Remember Charles Juba? Now he thinks he wants access to our children but Odessa residents aren't ready to feed him their young.
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ODESSA, Mo. (AP) -- Angry Odessa residents packed a meeting of municipal leaders to denounce plans by a former leader of a white supremacist group to open a club for young people in their city.
Charles Juba, a former self-proclaimed leader of the Aryan Nations, plans to open his under-21 club, Black Flag, on Friday, the Kansas City Star reported.
Juba said at a tense Board of Alderman meeting Monday night that he has put his racist and anti-Semitic past behind him, but he was shouted down by angry residents of Odessa, a city about 35 miles east of Kansas City.
"We don't want you here!" the crowd yelled in unison.
City leaders were initially thrilled about Juba's plans to open the club in a strip mall that had fallen on hard times, and they issued him a building permit. But that enthusiasm waned after they learned about his past.
"We know he's going to target young people, and now we're doing everything we can to stop him," Mayor Tom Murry said.
Resident James Johnson said at the meeting that he had felt at home raising two biracial sons with his German-born wife in Odessa. The audience responded with applause when he said "somebody should have known about this man before it got this far."
Rene Hill, a mother of three from Wellington, said she will fight Juba's efforts to use fun and music to recruit teens to join his Aryan cause.
"If I have to be that crazy mom, then so be it," Hill said.
Another public meeting was scheduled for Thursday.
The club's website says the club was named for the black flag carried by Civil War guerrilla William Quantrill, who led a pro-Confederate gang that attacked and burned pro-union Lawrence, Kan., during the Civil War. More than 150 men and boys were killed.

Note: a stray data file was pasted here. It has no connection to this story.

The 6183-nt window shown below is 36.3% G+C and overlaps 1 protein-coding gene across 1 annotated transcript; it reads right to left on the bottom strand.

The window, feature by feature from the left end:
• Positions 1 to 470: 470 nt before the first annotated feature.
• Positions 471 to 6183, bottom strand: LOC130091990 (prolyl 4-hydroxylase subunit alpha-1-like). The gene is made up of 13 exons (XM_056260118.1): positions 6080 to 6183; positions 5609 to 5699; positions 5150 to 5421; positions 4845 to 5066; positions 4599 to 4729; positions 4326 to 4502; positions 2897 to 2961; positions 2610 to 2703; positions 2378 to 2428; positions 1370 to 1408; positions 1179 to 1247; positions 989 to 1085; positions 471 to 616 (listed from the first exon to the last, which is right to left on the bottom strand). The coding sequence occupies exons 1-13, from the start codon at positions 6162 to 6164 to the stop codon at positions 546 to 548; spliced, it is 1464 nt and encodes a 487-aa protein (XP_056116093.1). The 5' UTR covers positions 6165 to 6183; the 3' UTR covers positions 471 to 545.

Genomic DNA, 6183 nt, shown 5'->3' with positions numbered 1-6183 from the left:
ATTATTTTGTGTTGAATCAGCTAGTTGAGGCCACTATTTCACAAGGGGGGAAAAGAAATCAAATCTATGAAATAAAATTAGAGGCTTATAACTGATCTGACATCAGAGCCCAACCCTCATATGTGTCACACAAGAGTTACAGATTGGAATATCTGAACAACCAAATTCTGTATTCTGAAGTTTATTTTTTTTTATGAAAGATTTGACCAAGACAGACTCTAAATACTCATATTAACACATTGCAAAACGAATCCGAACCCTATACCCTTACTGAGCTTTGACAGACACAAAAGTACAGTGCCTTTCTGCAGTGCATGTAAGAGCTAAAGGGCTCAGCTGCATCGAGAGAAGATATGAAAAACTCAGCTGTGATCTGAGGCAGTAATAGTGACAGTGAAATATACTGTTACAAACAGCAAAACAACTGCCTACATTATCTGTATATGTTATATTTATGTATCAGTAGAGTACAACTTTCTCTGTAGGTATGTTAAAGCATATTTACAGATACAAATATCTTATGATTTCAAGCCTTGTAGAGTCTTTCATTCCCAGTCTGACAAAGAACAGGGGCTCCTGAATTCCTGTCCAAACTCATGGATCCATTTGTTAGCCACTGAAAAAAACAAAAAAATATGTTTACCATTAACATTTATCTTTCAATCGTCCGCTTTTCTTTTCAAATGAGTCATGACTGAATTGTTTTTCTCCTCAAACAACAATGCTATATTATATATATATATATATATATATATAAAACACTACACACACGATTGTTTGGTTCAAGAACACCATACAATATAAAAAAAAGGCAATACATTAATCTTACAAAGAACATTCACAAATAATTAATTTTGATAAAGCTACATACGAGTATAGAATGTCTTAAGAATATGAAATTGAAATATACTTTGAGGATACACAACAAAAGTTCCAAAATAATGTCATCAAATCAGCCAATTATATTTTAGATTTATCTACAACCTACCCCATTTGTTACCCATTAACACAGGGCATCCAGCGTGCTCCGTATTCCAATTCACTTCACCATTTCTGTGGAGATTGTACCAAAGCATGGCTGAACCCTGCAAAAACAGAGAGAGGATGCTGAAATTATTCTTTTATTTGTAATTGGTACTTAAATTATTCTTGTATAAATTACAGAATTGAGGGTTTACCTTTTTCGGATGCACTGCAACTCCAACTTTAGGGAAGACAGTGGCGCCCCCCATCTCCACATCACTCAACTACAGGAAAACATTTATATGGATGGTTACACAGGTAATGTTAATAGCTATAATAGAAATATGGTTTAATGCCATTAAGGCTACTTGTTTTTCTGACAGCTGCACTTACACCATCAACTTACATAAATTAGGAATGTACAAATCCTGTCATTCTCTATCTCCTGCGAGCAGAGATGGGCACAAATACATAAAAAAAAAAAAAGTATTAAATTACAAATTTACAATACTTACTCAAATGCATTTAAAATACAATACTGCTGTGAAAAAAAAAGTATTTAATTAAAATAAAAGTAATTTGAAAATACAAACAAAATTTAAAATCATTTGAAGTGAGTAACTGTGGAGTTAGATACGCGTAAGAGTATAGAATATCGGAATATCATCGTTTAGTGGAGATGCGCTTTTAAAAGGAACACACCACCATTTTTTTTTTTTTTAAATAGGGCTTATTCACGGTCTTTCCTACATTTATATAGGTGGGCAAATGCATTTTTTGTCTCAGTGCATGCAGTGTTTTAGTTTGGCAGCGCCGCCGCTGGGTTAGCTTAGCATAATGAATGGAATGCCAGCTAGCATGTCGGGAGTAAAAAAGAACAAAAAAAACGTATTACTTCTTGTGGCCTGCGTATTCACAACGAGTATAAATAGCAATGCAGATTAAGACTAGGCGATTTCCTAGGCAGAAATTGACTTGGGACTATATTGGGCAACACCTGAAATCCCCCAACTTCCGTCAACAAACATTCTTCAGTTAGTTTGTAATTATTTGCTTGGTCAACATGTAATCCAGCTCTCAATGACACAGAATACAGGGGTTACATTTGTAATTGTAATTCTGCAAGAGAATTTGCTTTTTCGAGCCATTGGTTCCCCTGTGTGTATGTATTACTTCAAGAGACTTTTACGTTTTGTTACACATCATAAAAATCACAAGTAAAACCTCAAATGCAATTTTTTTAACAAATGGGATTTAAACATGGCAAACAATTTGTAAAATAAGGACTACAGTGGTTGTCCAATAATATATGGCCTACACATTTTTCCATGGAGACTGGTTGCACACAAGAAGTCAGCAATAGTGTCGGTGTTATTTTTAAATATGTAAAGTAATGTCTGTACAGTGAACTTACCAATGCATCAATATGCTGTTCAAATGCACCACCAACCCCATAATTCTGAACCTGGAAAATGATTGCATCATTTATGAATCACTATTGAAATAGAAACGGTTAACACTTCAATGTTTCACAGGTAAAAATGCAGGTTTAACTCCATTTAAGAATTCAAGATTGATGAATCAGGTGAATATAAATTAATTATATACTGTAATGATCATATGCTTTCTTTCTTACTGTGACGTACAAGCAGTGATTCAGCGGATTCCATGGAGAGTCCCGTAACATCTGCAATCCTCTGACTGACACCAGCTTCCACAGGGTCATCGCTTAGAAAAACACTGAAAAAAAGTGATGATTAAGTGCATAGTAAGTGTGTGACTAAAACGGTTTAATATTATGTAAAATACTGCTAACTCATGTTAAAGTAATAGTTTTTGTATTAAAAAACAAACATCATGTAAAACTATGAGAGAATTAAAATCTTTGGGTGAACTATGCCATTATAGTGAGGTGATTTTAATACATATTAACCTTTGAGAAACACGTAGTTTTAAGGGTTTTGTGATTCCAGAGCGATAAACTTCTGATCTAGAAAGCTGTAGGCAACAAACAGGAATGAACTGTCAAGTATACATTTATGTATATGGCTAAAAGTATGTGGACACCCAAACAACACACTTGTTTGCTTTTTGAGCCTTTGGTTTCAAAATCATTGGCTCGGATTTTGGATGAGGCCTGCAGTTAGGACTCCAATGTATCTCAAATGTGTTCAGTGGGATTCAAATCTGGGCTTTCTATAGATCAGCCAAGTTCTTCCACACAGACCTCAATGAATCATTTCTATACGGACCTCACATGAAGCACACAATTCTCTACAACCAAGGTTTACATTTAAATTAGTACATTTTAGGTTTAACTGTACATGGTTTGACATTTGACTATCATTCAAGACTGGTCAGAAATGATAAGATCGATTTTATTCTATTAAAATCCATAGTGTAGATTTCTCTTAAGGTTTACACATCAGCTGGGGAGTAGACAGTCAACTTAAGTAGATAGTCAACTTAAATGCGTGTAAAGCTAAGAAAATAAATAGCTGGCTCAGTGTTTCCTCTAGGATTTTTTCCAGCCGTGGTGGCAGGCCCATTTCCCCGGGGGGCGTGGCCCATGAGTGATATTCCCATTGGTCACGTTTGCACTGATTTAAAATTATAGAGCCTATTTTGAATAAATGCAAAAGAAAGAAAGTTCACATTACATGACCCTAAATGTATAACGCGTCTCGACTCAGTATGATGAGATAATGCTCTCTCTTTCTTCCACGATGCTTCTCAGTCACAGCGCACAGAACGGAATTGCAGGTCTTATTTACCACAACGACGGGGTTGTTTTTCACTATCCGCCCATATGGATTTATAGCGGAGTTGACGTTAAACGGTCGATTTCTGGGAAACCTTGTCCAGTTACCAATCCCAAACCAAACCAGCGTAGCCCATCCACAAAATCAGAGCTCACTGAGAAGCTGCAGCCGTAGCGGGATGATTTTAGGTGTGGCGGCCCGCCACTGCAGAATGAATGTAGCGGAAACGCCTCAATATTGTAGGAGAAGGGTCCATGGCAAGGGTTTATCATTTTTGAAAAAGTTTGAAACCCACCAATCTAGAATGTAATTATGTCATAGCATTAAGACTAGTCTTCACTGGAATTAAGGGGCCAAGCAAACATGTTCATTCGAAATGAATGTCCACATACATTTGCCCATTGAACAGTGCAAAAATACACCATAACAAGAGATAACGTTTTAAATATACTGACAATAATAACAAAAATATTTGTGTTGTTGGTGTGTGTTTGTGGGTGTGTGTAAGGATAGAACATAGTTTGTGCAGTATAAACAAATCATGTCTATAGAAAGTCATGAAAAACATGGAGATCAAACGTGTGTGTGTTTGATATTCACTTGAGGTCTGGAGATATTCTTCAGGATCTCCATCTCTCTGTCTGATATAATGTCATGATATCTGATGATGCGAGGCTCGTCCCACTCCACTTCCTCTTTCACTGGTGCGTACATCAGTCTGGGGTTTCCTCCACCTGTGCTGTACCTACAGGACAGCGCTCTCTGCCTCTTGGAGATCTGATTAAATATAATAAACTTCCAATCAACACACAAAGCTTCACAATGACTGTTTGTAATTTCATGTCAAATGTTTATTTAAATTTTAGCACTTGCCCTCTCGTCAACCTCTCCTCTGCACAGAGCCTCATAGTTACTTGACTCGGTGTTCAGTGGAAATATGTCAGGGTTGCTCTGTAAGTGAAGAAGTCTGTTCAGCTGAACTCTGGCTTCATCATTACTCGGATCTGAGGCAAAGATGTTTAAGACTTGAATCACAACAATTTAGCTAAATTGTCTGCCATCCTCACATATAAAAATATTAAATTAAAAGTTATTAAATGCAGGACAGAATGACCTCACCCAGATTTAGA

The website for the club, which invites high school students from Blue Springs, Independence, Fort Osage, Grain Valley and Oak Grove, said the black flag represented people who didn't surrender.
"These brave young men refused to surrender to unjust laws being forced upon them (by federal authorities and military) ... So, why surrender to another boring night ... raise The Black Flag and have some fun for a change!"
The watchdog group the Southern Poverty Law Center says Juba began his white supremacy activities in the Ku Klux Klan before eventually becoming director of the Aryan Nations, which says blacks are "beasts of the field" and Jews are the children of Satan.
In 2005, Juba announced that the group would move its headquarters from Pennsylvania to Kansas City, Kan. The controversy that followed prompted Juba to quit his post, and the Aryan Nation moved its headquarters to Sebring, Fla.